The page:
Funding Your Retirement With The Transition To Retirement Pension (TTR)
The transition to retirement initiative, or TTR, has allowed many who are still working on a full time basis to either maintain their income or avoid paying tax on their performance returns by accessing a portion of their superannuation. But many wonder if this strategy is right for them.
Experts have identified more than one scenario as being ideal for the individual considering TTR funding. Those who are 55 years of age or over may benefit most from this strategy, as well as those who have an existing super and are employed part or full time.
Benefits of Using the TTR
Individuals can benefit two ways from using the TTR strategy. They can continue to work on a full time basis and continue to make super contributions, using the TTR to supplement their reduced salary. These ‘salary sacrifice’ super contributions will be taxed at 15%, and not at the individual tax rate for income. The benefits of this strategy include the ability to contribute more to your super than what is withdrawn, while simultaneously keeping the same after-tax income.
The other benefit is that although working hours may be reduced, income is not. Replacing a salary with Transition to Retirement Pension income means that your lifestyle can stay the same, and you have the option to work fewer hours. However, this also means earlier super access, something that experts caution those thinking about using the TTR to consider.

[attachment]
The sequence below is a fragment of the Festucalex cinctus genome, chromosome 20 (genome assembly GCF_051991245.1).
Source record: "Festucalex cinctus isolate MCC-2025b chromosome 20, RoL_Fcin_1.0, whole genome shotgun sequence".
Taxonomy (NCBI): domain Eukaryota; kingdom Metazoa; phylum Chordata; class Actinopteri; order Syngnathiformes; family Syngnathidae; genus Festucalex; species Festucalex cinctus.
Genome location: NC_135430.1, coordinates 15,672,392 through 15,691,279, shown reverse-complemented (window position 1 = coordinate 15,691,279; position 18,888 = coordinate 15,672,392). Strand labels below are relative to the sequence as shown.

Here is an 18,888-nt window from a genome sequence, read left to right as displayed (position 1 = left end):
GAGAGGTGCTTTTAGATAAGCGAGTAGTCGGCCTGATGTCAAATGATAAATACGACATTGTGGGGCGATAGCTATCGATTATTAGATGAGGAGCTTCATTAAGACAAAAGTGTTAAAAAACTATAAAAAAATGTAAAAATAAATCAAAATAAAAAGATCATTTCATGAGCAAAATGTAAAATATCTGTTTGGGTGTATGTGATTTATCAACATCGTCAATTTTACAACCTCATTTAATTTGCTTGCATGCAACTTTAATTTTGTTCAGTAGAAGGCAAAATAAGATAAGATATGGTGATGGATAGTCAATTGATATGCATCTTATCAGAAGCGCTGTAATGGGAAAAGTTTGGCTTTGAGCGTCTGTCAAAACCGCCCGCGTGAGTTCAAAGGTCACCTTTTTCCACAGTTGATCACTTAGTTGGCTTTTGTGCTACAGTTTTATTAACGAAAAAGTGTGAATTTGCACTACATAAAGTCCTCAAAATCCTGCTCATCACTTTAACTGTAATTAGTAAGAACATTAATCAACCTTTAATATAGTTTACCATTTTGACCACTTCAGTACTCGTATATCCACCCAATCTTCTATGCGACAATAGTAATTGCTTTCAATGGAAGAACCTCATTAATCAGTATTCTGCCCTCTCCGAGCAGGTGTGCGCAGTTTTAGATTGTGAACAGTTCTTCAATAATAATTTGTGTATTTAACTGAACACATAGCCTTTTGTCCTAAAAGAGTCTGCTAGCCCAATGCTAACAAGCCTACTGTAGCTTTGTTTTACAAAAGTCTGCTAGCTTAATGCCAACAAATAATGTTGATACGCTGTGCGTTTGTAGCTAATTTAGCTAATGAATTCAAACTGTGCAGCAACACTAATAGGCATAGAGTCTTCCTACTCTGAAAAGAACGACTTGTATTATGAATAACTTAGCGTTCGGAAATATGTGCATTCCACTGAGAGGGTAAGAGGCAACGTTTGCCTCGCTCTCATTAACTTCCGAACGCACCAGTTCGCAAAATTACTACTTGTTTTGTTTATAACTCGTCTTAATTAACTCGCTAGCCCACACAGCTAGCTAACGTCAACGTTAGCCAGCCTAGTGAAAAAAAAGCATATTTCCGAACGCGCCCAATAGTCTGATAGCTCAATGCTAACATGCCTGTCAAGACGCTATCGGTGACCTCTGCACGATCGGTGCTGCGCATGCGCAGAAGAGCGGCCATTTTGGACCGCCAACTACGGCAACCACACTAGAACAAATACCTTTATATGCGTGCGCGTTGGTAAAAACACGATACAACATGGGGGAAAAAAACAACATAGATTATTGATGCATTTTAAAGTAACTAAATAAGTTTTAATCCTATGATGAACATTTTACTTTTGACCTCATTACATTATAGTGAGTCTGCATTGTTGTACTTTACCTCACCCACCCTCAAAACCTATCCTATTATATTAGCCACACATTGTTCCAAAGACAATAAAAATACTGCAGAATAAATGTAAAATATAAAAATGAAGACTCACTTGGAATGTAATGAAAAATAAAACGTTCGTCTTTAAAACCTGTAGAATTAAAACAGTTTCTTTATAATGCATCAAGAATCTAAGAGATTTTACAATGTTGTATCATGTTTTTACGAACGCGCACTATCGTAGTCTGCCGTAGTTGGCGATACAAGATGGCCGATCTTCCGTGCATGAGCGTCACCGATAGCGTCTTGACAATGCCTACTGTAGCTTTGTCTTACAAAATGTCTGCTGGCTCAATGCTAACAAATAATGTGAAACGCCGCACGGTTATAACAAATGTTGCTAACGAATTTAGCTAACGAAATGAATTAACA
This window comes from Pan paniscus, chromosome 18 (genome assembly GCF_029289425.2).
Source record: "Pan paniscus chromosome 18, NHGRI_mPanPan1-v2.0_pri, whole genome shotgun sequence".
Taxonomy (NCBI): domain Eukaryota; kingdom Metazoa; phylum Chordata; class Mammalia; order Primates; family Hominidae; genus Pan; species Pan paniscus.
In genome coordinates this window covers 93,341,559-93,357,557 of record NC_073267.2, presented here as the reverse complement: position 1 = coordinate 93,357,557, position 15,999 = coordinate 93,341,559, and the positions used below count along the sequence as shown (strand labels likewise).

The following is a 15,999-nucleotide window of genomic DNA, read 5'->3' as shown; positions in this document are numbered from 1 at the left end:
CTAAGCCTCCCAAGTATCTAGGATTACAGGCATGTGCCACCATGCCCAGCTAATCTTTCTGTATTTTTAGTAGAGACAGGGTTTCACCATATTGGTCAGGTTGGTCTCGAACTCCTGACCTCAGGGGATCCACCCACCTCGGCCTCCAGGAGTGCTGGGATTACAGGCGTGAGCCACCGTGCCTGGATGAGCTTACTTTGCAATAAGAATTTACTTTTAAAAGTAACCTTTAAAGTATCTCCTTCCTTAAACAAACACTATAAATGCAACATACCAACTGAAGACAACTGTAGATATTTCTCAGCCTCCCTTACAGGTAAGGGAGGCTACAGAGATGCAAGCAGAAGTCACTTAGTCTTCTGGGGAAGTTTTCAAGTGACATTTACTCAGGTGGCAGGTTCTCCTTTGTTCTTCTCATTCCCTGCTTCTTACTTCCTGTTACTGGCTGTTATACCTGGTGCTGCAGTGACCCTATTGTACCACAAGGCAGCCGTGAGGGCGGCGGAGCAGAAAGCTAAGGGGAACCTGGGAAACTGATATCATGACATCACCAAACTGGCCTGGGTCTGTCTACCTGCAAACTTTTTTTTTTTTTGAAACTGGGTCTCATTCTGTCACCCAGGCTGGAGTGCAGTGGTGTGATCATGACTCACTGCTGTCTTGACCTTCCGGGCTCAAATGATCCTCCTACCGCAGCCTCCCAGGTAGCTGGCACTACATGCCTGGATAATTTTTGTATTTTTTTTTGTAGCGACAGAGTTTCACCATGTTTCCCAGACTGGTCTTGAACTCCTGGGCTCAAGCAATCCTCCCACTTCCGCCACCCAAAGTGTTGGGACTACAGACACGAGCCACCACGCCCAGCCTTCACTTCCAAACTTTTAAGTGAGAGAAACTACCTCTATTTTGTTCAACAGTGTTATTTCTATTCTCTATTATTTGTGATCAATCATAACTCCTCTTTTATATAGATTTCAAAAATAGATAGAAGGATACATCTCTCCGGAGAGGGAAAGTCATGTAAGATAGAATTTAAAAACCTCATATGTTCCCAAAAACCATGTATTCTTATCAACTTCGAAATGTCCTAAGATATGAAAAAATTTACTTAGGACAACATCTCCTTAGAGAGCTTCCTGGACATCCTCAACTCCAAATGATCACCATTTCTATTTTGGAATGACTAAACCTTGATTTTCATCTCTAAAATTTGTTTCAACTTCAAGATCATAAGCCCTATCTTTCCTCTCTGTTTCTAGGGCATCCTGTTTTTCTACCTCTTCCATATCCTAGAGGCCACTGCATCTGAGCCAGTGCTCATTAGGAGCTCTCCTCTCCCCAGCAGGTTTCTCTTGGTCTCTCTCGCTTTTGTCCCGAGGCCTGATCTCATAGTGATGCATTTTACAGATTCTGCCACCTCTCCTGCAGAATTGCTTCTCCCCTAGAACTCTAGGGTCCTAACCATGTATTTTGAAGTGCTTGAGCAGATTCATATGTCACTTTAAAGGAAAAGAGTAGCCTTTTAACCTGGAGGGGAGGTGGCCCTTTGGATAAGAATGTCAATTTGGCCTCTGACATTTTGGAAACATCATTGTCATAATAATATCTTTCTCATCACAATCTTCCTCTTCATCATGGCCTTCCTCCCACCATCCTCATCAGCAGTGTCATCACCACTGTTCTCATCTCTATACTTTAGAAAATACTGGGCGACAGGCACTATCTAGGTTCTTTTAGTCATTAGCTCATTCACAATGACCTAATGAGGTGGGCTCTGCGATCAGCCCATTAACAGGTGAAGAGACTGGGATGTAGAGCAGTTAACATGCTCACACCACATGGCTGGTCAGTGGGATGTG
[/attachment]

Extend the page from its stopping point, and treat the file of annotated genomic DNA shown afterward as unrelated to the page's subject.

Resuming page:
How TTR Strategies Affect Taxes
The good news is that in most cases, the income received from a TTR is taxed more favourably than income received via a salary. Those who are between 55 and 59 years of age will be eligible for a tax offset of 15%. Those who are 60 years of age and over can enjoy their TTR tax-free. Finally, any assets, which support the income received via TTR, will generate tax-free earnings.
What To Consider Before Using The TTR to Fund Retirement
Those considering using the TTR strategy should ensure that they have reached preservation age. If preservation age has not been reached, the TTR cannot be commenced. The government has set both minimum and maximum limits from which income can be drawn down, and these limits cannot be altered. Lump sum withdrawals before reaching the age of 65 are not allowed. Finally, there is the risk of paying additional tax should too much salary sacrifice be made. This would result in any strategy benefits being eliminated.
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